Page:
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Re: Why is unsigned type introduced in a simple case?



> On Jul 14, 2014, at 8:57 AM, "Bin.Cheng" <amker.cheng@gmail.com> wrote:
> 
> Hi,
> For a simple example like below.
> 
> int
> f1 (int p, short i, short n)
> {
>  int sum = 0;
> 
>  do
>    {
>      sum += i;
>      i++;

This here is the same as i = i + 1; which is really
i = (short)(((int)i) + 1);

So it gets convert to using unsigned short to avoid undefined overflow ness of signed types (which is part of gcc's ir). 

Thanks,
Andrew


>    }
>  while (i < n);
> 
>  return sum;
> }
> 
> When compiling with -O2 -fdump-tree-all options, GCC introduces
> unsigned type at the very beginning of gimple pass, for example, the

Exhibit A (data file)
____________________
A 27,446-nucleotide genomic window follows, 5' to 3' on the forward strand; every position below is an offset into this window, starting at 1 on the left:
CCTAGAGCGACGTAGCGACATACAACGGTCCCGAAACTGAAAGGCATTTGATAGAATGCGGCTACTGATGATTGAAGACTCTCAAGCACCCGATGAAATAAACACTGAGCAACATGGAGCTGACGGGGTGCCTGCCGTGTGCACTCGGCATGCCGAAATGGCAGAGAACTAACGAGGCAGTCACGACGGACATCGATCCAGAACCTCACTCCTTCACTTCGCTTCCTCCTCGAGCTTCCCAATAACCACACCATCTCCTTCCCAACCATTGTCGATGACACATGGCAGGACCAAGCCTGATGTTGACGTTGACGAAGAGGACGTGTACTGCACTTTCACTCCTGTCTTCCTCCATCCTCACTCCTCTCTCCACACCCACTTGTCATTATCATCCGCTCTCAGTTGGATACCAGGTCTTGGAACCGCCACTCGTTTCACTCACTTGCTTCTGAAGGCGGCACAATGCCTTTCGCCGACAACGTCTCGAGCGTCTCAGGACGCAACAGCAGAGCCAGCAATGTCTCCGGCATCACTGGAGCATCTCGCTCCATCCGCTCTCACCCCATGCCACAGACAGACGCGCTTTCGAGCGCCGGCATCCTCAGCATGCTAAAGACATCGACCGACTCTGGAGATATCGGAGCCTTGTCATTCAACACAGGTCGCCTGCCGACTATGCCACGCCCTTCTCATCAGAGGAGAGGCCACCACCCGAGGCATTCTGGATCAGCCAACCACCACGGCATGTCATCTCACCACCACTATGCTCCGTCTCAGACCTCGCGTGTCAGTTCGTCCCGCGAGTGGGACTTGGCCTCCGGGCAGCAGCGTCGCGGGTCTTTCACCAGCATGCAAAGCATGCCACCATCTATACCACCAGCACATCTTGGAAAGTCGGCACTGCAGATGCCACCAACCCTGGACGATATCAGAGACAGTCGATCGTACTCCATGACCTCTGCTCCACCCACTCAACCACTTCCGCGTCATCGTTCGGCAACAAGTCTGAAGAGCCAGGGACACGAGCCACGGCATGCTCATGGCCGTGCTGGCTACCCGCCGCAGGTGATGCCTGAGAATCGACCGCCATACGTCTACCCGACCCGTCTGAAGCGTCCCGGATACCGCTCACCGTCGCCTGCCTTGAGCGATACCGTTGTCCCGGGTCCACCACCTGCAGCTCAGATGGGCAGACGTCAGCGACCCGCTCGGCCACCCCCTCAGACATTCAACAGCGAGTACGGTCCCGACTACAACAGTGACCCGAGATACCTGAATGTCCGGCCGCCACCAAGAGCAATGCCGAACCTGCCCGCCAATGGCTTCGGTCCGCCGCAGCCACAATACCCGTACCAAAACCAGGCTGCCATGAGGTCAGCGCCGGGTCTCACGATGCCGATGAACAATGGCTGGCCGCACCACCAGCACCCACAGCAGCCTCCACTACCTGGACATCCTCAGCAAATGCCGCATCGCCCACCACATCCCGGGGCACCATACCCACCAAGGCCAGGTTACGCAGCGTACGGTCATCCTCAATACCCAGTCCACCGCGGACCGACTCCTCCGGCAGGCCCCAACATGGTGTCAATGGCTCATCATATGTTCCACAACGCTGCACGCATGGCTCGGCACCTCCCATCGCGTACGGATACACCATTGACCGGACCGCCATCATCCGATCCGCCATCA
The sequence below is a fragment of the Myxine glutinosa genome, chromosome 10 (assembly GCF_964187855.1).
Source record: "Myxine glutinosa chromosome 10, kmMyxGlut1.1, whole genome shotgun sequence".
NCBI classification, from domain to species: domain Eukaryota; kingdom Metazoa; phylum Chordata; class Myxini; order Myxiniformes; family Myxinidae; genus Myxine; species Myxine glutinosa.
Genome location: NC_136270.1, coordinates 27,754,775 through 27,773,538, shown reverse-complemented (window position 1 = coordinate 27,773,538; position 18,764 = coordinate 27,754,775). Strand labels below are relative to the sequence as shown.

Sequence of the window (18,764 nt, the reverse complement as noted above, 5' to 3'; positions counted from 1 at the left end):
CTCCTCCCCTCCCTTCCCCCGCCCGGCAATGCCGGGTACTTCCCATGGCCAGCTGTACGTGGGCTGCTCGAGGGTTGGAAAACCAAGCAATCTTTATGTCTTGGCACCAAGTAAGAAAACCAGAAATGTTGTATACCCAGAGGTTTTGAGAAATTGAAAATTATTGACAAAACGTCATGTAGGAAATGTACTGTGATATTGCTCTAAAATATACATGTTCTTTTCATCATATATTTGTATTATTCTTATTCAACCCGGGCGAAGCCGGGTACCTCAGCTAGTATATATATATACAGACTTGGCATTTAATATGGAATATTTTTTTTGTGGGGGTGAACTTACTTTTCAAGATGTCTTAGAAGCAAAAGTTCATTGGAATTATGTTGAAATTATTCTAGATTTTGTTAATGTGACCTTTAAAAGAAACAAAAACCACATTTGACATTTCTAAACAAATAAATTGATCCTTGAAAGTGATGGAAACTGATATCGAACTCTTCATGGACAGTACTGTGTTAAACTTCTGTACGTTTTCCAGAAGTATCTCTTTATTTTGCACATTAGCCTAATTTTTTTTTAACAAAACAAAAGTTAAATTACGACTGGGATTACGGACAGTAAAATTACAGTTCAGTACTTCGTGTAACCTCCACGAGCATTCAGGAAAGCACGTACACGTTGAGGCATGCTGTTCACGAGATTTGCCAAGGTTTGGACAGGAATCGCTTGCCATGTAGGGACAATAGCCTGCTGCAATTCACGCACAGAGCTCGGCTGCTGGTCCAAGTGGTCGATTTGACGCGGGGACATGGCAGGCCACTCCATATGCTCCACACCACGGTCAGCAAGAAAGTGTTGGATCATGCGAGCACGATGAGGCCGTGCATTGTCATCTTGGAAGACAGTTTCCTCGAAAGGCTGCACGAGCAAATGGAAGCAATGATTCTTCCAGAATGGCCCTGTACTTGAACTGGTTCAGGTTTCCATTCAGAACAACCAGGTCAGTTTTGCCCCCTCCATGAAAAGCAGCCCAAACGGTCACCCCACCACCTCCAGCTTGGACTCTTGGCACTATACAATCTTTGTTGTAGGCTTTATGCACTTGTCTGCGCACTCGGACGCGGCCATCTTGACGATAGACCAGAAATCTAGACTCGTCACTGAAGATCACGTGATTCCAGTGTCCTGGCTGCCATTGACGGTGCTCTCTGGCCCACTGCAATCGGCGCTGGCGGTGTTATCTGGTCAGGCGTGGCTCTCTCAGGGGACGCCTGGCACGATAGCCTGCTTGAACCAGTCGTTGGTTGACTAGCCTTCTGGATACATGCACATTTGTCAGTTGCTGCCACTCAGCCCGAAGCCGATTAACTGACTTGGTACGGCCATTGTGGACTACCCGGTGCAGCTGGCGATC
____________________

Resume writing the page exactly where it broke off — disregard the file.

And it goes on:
> dump for gimple pass is like below.
> f1 (int p, short int i, short int n)
> {
>  int D.4116;
>  short int i.0;
>  unsigned short i.1;
>  unsigned short D.4119;
>  int D.4120;
>  int sum;
> 
>  sum = 0;
>  <D.4111>:
>  D.4116 = (int) i;
>  sum = D.4116 + sum;
>  i.0 = i;
>  i.1 = (unsigned short) i.0;
>  D.4119 = i.1 + 1;
>  i = (short int) D.4119;
>  if (i < n) goto <D.4111>; else goto <D.4112>;
>  <D.4112>:
>  D.4120 = sum;
>  return D.4120;
> }
> 
> It uses i.1 to increase the induction variable and converts it back to
> signed type for comparison.  Is it designed behavior?  &why?
> 
> Thanks,
> bin


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